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This is a very tricky confined area landing site. The cliffs have a big influence on the conditions for landing. I would not describe this as a suitable site for inexperienced PPL pilots with a full load of pax. My condolences to all involved especially the staff who tried in vain to help the victims.
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Old 5th Apr 2013, 05:36
  #29 (permalink)  
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ATSB preliminary report here:

What happened
At about 1207 local time on 21 March 2013, a Robinson Helicopter Company R44 helicopter (R44), registered VH-HWQ, was manoeuvring at a grassed area at Bulli Tops, New South Wales. Shortly after landing, the helicopter lifted off and turned to the right. The main rotor struck branches of a nearby tree, and the helicopter descended and then rolled over onto its right side. A fire started on the grass under the rotor mast and the cabin. The pilot and the three passengers were fatally injured.

What the ATSB found
The circumstances of this accident are consistent with two recent R44 accidents in Australia involving low-energy impacts that resulted in the all-aluminium fuel tanks being breached and a fuel-fed fire. R44 accidents result in a significantly higher proportion of post-impact fires than for other similar helicopter types. The accident helicopter was equipped with an all-aluminium tank.
On 20 December 2010 the Robinson Helicopter Company issued Service Bulletin SB-78 providing for the replacement of all-aluminium tanks in R44 helicopters with bladder-type tanks that substantially reduce the likelihood of post-crash fires. On 28 September 2012 the Robinson Helicopter Company revised and reissued the service bulletin as SB-78B. This revision brought forward the compliance date for the service bulletin to 30 April 2013. The ATSB has assessed that about 100 Australian R44 helicopters will not have met the service bulletin by the due date.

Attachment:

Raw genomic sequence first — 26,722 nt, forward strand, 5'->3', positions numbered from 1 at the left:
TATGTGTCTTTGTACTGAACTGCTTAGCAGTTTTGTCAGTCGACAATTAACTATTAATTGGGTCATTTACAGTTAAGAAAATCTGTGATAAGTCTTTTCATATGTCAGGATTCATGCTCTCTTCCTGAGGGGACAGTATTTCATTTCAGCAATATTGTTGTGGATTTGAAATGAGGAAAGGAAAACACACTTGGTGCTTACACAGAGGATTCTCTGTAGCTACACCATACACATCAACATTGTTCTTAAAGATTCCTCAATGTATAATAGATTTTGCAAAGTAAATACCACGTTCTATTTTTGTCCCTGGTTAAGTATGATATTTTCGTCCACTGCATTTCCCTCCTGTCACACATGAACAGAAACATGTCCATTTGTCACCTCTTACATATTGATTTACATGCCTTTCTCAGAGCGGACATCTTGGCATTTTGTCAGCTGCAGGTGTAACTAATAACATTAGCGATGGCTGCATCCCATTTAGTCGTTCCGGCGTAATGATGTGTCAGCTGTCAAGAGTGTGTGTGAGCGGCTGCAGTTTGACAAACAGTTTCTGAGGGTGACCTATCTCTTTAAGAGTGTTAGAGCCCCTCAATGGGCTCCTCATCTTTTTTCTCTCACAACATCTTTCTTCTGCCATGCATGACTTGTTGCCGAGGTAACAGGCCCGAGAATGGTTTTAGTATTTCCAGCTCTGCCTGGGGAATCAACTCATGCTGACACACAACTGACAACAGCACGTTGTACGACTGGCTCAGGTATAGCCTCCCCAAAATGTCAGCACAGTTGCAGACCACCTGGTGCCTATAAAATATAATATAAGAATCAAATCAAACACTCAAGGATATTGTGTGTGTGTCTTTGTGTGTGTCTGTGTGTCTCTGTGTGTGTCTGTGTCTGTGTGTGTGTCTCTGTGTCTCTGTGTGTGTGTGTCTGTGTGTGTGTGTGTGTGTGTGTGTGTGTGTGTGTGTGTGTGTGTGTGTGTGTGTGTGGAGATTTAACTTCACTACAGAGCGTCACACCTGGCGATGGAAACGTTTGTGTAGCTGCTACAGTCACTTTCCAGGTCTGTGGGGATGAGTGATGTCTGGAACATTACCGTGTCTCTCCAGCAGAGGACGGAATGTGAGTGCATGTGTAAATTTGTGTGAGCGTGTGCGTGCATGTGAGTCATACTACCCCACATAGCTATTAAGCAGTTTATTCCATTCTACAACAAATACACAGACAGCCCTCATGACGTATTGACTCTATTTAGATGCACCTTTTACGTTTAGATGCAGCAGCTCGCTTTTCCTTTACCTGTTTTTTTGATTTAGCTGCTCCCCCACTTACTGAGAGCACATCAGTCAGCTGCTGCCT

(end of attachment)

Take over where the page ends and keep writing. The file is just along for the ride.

What's been done as a result
In response to this accident, the Civil Aviation Safety Authority (CASA) has confirmed its understanding that the great majority of Australian R44 helicopter owners are legally required to comply with Service Bulletin SB-78B. CASA has also undertaken to contact owners who may not be required to comply and then consider further action depending on the response to that contact.
The ATSB remains concerned at the significant risk that many R44 helicopters will not comply with the service bulletin and has recommended that CASA take further action to ensure compliance.

Safety message
The fitment of bladder-type fuel tanks to R44 helicopters is a very important safety enhancement that could save lives and is very strongly encouraged. In addition, regulators and investigation agencies in other countries should take note of this report and consider what steps they can take to increase compliance with the manufacturer’s safety bulletin.
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Old 5th Apr 2013, 09:40
  #30 (permalink)  
 
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CASA Directive

R44 helicopter fuel tanks must be upgraded
Robinson R44 helicopters that have not been fitted with upgraded fuel tanks face being grounded from 30 April 2013.

The Civil Aviation Safety Authority has issued a direction to all affected R44 helicopter operators about the installation of flexible fuel tanks to reduce the risk of post-accident fires.

CASA has made it clear that R44 helicopter operators following the Robinson maintenance program are required to install the new fuel tanks.

Any operators not covered by the Robinson maintenance program will be directed by CASA to fit the tanks if the upgrade has not already been completed.

In a service bulletin issued in September 2012 Robinson set 30 April 2013 as the deadline for the fitting of the flexible fuel tanks.

All R44 helicopter operators have been given ample notice of this requirement, with the first fuel tank service bulletin issued by Robinson in December 2010.

CASA issued an airworthiness bulletin in June 2012 strongly recommending the fuel tanks be fitted at the earliest opportunity.

CASA then wrote to R44 operators in February 2013 to emphasise the deadline set by Robinson.

On 28 March 2013 CASA again wrote to all R44 operators to highlight the importance of replacing the fuel tanks and to direct them to give information to CASA about the status of their maintenance program.

In addition, CASA this week issued another airworthiness bulletin to formally remind R44 operators and maintainers of the need to have new fuel tanks fitted.

The latest actions by CASA follow a preliminary investigation report by the Australian Transport Safety Bureau into a fatal R44 helicopter accident at Bulli Tops in NSW on 21 March 2013.

Safety is CASA’s overriding priority.